The Internet is an intrinsic part of our lives and livelihood. We’re all familiar with what’s called the surface Web, which are all the sites that you find when Googling for information. But then you hear terms like ‘Dark Web’, ‘Deep Web’, and even ‘Gray Web’. You may wonder if they are just different terms for the same thing. It’s important to know how each of these terms differs so you know where to look for threats and protect your organization.
The Gray Web – What is it?
This is part of the surface Web that is used by fraudsters. Unlike the Dark Web, no special browser is needed to access it. The Gray Web is where you can find forums on topics such as cracking tools and hacking tips that are often centered around eCommerce as a target. Ido Rozen, a cyber researcher, says the Gray Web is “the perfect place for a fraudster to easily share tips and exploits about eCommerce fraud with others who may not have access to the Dark Web.”
You can also find Websites to download copyrighted material such as music, movies, games, software, and even Netflix credentials. Some downloads contain malware for the fraudsters to later conduct a hack of the unsuspecting user. Law enforcement agencies don’t pay a lot of attention to the Gray Web, so users don’t feel the need to be anonymous.
Deep Is Not Dark
Many mistakenly believe the Deep Web and Dark Web are synonymous, but they are distinctly different. Just like the surface Web and even the Gray Web, the Deep Web does not require a special browser as the Dark Web does. The Deep Web contains all the Web sites on the Internet that cannot be indexed by Web crawlers. Examples of sites on the Deep Web are those that require a login to access such as, bank accounts, Netflix accounts, and social media accounts. Other content on the Deep Web includes private files like medical records, legal documents, and sites that have blocked search engine crawlers. Because the Deep Web contains valuable information like login credentials and personal data, fraudsters will target these Deep Web sites to steal data and sell it on the Dark Web.
Untangling The Dark Web
The concept that we know today as the Dark Web set it’s foundation in the early 2000s. In March of 2000, Freenet was released to allow a censorship-resistant way to use the Web. It also opened the way for the sharing of illegal pornographic material and pirated data. One of the key tools used on the Dark Web today was first released in 2002 – Tor aka The Onion Router. Users gain greater anonymity online when using Tor because it encrypts Internet traffic and passes it through a series of nodes. Ironically, it was the U.S. Government that developed Tor so their operatives could remain untraceable.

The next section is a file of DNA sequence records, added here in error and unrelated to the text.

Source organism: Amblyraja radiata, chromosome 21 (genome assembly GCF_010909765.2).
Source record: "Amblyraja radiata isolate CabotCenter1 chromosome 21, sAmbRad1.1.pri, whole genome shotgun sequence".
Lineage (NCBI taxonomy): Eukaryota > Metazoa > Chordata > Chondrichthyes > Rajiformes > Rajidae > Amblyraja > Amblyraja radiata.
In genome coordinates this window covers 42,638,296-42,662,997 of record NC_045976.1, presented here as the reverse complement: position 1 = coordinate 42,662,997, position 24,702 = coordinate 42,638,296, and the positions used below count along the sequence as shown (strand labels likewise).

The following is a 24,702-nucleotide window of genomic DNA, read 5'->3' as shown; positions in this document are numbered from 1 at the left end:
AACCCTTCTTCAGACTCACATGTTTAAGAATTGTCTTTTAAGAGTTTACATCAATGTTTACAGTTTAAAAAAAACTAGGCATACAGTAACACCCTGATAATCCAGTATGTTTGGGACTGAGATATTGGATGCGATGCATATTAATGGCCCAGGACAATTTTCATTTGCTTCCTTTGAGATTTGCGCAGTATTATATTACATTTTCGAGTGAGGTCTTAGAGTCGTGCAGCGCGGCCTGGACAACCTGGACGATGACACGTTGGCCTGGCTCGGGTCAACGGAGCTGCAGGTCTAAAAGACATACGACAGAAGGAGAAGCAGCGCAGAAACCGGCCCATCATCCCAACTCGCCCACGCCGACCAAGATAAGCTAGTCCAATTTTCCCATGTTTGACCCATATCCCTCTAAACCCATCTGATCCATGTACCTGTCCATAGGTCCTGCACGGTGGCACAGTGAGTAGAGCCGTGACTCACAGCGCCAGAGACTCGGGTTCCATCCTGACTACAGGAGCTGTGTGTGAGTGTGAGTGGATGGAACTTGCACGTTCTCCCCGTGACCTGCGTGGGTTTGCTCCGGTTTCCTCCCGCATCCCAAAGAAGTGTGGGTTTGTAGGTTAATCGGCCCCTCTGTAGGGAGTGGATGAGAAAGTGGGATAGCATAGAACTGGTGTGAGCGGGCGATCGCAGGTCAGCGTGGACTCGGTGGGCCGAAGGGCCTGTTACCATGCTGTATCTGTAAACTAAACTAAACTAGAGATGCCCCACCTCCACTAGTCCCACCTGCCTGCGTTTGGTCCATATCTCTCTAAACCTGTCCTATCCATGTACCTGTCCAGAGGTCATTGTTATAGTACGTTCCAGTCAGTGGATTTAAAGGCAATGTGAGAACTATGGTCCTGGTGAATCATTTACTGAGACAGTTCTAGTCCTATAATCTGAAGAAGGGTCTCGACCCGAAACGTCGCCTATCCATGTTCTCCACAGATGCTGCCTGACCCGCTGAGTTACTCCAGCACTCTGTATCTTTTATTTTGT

There are a lot of myths about the Dark Web that it’s important to clarify:
It’s hard to access: False.
Although you can’t use just any browser, all that’s needed is to download and install a special browser like Tor. Users of the Dark Web will often use a VPN to further hide their identity and location, but it’s not required to access the Dark Web.
It’s illegal to access the Dark Web: False.
Although the Dark Web is oftentimes used for illegal activities, in many countries it’s not illegal to access it. Some people use the Dark Web for legitimate reasons, but prefer to remain anonymous.
The Dark Web is only for technical professionals: False.
Besides the illegal activities on the Dark Web, political dissidents and privacy advocates also use it for it’s anonymity. Well-known organizations like Facebook and DuckDuckGo have Web sites on the Dark Web. It’s not as convenient to use as the surface Web, but anyone of average technical prowess can use it.
What’s for sale on the Dark Web? Fraudsters who have hacked into systems and stolen data, oftentimes turn to the Dark Web to sell what they've gathered. Common items for sale include credit card data, credentials, and even fingerprints. Cryptocurrency is the preferred payment method for transactions. The price tag for these items may be surprising, with username/passwords selling anywhere from $.10 to $1 and fingerprints selling for about $2 each.
Gain The Tactical Advantage
The illicit activities of fraudsters are happening across the Gray, Deep, and Dark Web. But the real battle against fraudsters is on the Deep and Dark Web where it’s much more difficult to track their activity. Choosing the right Cyber Threat Intelligence platform can be the best weapon to win the war to protect your organization and your customer’s data. Deploying a CTI solution will allow you to monitor and gather data on what’s happening on the Deep and Dark Web get alerts on activity specific to your organization.
Talk to an expert and get a demo of how Sixgill’s CTI solution can help you today.